8. One of the grounds put forward by the learned Counsel for the petitioner in support of the application for the issue of a writ of certiorari was that the notice, which the Government issued on 30th September, 1953, did not comply with the requirements of Article 311(2) of the Constitution, which requires that the Officer, that is, the petitioner in this case, should be given a reasonable opportunity of showing cause against the action proposed to be taken in regard to him. The contention of the learned Counsel for the petitioner was as follows: Under Article 320(3)(c) of the Constitution the Government was bound to consult the Public Service Commission, as this was a case of disciplinary matter affecting a person serving under the Madras Government in a civil capacity, and, the advice of the Public Service Commission was one of the factors the Government had to take into consideration before deciding on the punishment to be inflicted on the petitioner. Therefore, the learned Counsel for the petitioner contended, the stage at which the petitioner was entitled to the notice guaranteed under Article 311(2) of the Coristitution was after the Public Service Commission had been consulted and after the Government was in a position to arrive tentatively at a conclusion as to the punishment suitable in this case, that is, 'the action proposed to be taken' within the meaning of Article 311(2). The learned Counsel contended that this had not been done in this case.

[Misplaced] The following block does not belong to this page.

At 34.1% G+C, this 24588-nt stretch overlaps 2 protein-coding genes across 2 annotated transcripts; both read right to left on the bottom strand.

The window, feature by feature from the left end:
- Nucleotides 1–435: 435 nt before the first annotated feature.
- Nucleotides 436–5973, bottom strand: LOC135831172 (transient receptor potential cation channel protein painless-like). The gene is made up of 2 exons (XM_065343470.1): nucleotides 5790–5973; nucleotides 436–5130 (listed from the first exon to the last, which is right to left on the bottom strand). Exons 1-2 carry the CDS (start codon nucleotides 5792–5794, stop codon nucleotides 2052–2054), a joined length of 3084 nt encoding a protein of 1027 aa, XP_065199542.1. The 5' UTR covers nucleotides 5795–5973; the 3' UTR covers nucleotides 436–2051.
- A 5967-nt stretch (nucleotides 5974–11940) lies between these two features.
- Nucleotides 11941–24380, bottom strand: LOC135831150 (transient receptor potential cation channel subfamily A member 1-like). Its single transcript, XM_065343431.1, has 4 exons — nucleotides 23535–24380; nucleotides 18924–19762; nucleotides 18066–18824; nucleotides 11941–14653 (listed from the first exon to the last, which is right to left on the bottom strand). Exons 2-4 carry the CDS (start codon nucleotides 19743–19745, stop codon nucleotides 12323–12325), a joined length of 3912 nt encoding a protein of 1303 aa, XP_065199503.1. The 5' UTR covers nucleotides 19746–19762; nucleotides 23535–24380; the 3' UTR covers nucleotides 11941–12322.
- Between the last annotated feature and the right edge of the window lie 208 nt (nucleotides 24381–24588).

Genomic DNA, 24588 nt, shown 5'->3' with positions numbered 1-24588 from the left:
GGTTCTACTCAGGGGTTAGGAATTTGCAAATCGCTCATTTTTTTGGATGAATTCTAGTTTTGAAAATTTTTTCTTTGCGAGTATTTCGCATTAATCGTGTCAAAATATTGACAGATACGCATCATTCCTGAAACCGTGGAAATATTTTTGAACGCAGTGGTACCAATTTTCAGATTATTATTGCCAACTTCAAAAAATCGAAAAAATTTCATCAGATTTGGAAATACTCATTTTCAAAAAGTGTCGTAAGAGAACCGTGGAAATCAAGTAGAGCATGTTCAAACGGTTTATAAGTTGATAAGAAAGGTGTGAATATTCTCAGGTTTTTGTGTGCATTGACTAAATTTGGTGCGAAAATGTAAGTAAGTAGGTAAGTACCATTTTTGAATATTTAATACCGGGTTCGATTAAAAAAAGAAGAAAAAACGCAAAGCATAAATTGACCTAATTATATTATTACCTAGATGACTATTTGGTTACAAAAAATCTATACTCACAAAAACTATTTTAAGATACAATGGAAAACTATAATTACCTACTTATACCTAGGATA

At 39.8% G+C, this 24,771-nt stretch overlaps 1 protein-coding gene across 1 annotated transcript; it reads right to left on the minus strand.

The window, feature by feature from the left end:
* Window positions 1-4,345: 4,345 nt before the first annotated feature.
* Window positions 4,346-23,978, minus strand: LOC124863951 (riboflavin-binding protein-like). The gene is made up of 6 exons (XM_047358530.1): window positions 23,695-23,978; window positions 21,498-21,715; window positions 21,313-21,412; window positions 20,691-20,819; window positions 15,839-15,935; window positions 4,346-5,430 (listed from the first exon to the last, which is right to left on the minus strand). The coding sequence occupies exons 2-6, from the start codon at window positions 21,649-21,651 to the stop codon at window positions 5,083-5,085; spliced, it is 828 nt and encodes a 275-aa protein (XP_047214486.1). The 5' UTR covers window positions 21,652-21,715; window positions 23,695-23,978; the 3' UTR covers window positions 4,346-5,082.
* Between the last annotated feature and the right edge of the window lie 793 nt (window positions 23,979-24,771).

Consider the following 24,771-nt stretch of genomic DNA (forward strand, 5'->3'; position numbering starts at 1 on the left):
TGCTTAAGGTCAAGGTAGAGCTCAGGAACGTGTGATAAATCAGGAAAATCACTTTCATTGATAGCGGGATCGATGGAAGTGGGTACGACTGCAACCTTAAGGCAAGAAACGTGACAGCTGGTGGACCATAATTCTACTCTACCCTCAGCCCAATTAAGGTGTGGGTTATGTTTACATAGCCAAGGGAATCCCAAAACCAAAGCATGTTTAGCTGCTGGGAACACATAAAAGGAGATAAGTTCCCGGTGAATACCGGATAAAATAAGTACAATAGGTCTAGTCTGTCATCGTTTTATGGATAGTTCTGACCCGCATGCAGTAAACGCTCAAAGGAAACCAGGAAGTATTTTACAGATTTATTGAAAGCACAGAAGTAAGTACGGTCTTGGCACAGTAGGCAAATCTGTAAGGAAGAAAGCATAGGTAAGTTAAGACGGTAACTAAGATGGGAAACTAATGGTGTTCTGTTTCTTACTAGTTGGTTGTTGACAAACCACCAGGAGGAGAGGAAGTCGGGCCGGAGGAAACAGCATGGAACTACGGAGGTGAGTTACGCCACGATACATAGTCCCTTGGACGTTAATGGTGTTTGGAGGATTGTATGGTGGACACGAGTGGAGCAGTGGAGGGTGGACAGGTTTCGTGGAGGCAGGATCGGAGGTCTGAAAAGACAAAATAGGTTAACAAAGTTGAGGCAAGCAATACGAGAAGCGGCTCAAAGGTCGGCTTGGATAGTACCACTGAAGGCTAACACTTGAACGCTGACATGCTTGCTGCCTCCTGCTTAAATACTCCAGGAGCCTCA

9. There was no specific provision in the Madras Civil Services (Classification and Control Appeal) Rules or even in the Madras Public Service Commission Rules of Procedure specifying the stage at which the Public Service Commission should be consulted to comply with Article 320(3)(c) of the Constitution.
10. Rule 18(2)(f) of Madras Public Service Regulations no doubt directs that, if the Commission has at any previous stage given advice in regard to the order to be passed, and no fresh question has thereafter arisen for determination, a further reference to the Public Service Commission would be unnecessary. Rule 19 of the Madras Public Service Commission Rules of Procedure prescribes that in any case in which the Commission is consulted under Article 320(3)(c) of the Constitution, a copy of the opinion or of the portion of the opinion which relates to the officer should be communicated to the officer along with a copy of the orders of the authority empowered to punish. That rule was complied with in this case.